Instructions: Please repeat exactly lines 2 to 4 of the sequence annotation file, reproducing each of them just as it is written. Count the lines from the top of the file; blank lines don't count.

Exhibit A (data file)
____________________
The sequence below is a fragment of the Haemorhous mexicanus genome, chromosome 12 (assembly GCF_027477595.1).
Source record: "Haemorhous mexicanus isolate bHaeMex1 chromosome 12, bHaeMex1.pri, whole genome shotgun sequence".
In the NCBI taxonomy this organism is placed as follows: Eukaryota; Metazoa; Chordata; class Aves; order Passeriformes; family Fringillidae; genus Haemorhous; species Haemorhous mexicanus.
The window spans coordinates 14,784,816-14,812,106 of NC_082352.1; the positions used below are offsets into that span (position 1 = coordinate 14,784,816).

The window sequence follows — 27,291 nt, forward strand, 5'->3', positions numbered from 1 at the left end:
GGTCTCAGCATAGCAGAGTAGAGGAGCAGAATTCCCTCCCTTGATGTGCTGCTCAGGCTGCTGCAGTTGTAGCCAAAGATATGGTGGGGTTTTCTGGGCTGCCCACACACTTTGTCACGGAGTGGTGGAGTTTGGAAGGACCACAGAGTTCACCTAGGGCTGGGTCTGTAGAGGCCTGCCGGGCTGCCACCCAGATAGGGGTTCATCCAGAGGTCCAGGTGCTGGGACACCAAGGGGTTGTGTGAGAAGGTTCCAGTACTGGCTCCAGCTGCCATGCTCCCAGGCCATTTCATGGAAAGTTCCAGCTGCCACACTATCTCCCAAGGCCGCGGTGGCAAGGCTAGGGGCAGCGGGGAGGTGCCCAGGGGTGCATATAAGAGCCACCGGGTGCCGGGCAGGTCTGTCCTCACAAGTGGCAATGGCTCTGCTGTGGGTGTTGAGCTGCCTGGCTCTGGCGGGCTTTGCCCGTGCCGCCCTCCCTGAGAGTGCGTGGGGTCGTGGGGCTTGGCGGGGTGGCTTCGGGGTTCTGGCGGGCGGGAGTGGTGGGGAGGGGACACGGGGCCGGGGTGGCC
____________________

Source record: "Haemorhous mexicanus isolate bHaeMex1 chromosome 12, bHaeMex1.pri, whole genome shotgun sequence".
In the NCBI taxonomy this organism is placed as follows: Eukaryota; Metazoa; Chordata; class Aves; order Passeriformes; family Fringillidae; genus Haemorhous; species Haemorhous mexicanus.
The window spans coordinates 14,784,816-14,812,106 of NC_082352.1; the positions used below are offsets into that span (position 1 = coordinate 14,784,816).